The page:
Above all else, Ibrahim Nash’at had one goal with his latest work Hollywoodgate, which was filmed while embedded with the Taliban after the US military left.
“We hope that this movie will make people, when they leave the cinema, feel for the Afghans,” he says when we meet at this year’s Venice Film Festival. “These are the people that were abandoned.”
It’s day one of the festival and Nash’at, a former journalist now living in Berlin, looks exhausted. That’s what 12 months, on and off, shooting footage of Taliban commanders and soldiers will do to a person. “The body keeps a score, no?” he says, with a wry smile.
“Being with the Taliban is not an easy thing to do. And the healing from that is a long process. In the end, I hoped I didn’t really fail the Afghans. The moment I watched the last cut of the film, I knew I didn’t fail. This is healing more than anything you can imagine.”
The film, which plays out of competition at the prestigious Italian festival, could certainly be paired with Matthew Heineman’s film Retrograde, which observes American troops as they are given the orders to leave Kabul.
“Matthew Heineman is an incredible filmmaker and he’s a good inspiration,” says Nash’at, “but the films are different. One is about how the Americans left the country and the other is about how the situation – 20 years of war – has left Afghanistan. It’s not about the moment of Americans leaving at all.”
Indeed, the film follows what happens when the Taliban storm the Hollywood Gate complex, said to be a former CIA base in Kabul. There, they find the detritus of a military operation: abandoned M16s and helicopters and tactical fighter jets in disrepair.
This was hardly unique. According to the Pentagon, $7.12 billion worth of equipment was left behind in Afghanistan. As the film notes, it is not known how much of this has fallen into the hands of the Taliban.
Hollywoodgate traces the Taliban’s “transition from guerrilla fighters into a military regime”, says producer Shane Boris, who is sitting alongside Nash’at. Gradually, two protagonists emerge – newly assigned Air Force commander Malawi Mansour and the ambitious Mukhtar, looking to ascend the ranks of the Taliban. “It’s really hard to make a film with only antagonists,” nods Nash’at, who ensured he and his camera remained dispassionate observers.
What, though, inspired him to take on the Taliban? Born in Cairo, it seems his upbringing played a part. “I come from a very religious family and that allows me to understand how can I deal with people of radical ideology," he says.
"From a young age, I was exposed to these kinds of people … who saw the Taliban as heroes.” It led him into journalism, working across Europe and the Middle East. “I had the chance to film so many world leaders. All this made me think I could convince the Taliban to allow me to film them.”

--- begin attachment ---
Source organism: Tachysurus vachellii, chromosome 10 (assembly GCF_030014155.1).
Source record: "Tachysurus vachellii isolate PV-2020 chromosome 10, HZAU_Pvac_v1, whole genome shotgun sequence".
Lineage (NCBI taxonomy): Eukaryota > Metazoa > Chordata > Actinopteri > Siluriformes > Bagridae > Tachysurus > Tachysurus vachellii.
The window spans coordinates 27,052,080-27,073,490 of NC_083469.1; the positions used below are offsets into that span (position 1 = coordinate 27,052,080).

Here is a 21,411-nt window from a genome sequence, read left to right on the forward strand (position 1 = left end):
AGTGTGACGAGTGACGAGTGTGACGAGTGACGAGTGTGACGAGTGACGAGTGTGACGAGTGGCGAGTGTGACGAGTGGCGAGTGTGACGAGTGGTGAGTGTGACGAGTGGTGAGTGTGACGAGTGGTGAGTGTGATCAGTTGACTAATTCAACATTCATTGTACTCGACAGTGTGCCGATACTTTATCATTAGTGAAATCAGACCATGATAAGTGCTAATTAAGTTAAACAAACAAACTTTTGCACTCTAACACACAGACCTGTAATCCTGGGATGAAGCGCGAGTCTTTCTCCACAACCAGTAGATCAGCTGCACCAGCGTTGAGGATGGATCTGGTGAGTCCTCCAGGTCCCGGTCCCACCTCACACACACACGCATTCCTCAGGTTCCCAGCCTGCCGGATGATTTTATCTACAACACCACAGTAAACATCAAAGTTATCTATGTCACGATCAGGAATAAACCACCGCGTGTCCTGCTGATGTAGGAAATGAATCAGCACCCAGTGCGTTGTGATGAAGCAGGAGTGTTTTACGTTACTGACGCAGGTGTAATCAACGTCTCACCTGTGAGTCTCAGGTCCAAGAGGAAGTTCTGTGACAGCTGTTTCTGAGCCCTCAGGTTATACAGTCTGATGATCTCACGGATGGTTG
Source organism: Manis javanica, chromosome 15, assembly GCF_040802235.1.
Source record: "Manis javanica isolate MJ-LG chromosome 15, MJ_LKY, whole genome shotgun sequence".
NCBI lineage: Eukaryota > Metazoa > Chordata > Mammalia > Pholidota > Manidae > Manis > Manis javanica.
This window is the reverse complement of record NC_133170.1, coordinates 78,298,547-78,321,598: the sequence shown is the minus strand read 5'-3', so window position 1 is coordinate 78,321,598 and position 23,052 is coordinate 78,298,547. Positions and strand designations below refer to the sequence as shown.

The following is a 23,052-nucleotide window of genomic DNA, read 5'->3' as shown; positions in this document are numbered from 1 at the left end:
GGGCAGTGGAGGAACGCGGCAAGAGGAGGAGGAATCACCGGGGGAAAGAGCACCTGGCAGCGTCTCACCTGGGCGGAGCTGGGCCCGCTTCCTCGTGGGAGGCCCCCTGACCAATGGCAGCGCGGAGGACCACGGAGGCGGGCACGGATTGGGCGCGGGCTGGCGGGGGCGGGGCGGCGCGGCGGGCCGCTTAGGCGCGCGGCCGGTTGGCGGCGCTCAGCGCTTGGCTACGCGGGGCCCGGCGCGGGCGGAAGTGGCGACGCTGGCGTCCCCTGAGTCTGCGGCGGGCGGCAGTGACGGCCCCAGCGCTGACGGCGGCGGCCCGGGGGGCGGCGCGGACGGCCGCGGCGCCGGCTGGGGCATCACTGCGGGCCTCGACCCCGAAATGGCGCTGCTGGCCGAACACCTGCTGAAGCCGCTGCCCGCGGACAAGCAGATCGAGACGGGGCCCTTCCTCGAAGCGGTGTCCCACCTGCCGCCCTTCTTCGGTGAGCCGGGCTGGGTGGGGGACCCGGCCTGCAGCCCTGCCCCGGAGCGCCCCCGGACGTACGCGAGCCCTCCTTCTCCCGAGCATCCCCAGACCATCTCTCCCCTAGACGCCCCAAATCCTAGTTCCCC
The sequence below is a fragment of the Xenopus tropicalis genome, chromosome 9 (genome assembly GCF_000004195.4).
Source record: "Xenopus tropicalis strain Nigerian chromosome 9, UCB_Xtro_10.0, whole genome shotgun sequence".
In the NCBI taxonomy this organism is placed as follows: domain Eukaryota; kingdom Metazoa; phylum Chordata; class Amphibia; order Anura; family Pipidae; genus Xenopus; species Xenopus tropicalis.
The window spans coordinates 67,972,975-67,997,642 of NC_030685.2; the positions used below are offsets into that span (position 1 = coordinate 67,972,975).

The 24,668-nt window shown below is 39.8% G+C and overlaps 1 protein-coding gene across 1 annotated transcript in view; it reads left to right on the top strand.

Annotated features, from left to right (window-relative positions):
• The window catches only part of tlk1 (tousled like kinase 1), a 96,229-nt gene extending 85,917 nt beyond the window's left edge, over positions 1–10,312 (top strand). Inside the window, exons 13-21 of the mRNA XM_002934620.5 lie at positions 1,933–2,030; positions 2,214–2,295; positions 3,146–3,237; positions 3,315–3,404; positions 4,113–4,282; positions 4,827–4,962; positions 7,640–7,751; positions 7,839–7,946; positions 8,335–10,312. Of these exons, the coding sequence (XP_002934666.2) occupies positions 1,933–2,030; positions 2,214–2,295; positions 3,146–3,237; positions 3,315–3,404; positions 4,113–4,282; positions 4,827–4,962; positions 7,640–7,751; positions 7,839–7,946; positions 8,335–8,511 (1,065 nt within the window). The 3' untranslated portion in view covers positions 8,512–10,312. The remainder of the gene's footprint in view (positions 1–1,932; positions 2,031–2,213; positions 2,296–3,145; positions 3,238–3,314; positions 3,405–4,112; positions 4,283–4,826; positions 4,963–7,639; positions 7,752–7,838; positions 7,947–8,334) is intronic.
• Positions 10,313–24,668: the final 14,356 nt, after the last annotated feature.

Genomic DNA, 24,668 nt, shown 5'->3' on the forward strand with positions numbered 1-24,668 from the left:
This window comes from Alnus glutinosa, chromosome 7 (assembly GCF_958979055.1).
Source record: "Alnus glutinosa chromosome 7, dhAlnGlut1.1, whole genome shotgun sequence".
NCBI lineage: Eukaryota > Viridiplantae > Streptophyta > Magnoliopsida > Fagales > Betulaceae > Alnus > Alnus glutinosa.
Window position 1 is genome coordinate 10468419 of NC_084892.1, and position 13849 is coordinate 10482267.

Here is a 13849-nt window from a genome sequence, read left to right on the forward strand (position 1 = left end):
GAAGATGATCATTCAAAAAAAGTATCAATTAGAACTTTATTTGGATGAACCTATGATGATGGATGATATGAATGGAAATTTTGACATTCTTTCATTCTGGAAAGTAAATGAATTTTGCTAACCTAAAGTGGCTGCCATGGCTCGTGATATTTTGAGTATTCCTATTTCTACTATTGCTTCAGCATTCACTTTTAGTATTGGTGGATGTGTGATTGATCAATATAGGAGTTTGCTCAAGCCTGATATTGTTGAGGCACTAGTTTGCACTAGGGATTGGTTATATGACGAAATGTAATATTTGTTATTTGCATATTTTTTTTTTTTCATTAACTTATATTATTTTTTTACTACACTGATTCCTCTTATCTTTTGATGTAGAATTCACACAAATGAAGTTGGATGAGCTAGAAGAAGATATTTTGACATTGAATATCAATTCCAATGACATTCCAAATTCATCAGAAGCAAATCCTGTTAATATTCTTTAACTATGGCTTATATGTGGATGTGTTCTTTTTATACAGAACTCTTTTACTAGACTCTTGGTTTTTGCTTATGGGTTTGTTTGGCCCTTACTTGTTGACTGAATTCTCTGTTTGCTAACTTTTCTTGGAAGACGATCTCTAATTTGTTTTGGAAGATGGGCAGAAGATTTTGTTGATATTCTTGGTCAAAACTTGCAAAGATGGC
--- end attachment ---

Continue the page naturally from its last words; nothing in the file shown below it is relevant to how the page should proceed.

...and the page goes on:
Curiously, he had little trouble gaining access to the Taliban. “When I went there, I found them in a state of euphoria, of winning the war,” he says.
Aside from the machinery of conflict, they found in Kabul the very notion of using the media as a propaganda tool was a new weapon that the Taliban was beginning to explore, which explains how Nash’at was able to film with relative ease. “The hardest part was not getting the access, but keeping the access," he adds.
They regularly checked what he shot. “So you show them footage and you always try to pick the footage where they look really nice," he says. "They were really happy.” Smartly, he never connected his microphone to the camera, so when they played back what was filmed, their dialogue was largely inaudible – so they had no way of hearing what they said. Lines like “an uncovered woman is like an unwrapped chocolate” – in other words, dirty and discarded – expose their true colours.
Such was the emotional stress, Nash’at didn’t film with them for a solid year but went back and forth. “I would always leave in the times when I know things are slow," he says.
When he returned to edit the film, he knew he couldn’t misrepresent what he saw. “We were sitting in a room, saying: ‘How can we tell this story? How can we make this reachable to the world without delivering propaganda for the Taliban?’ If maybe someone somehow sees it as propaganda for the Taliban … that was keeping us restless.”
Now that the film has been released, does he fear reprisals from the Taliban? Nash’at shrugs, unwilling to think too deeply about such possibilities. “Whatever the outcome – them going crazy about it or them ignoring it – I take the consequences of my actions,” he says, defiantly.
“Having said that, we are hopefully taking care very well of security aspects. There’s always a worry, of course. One will die the day one is supposed to die. Let it be from this or drinking water in the wrong place.”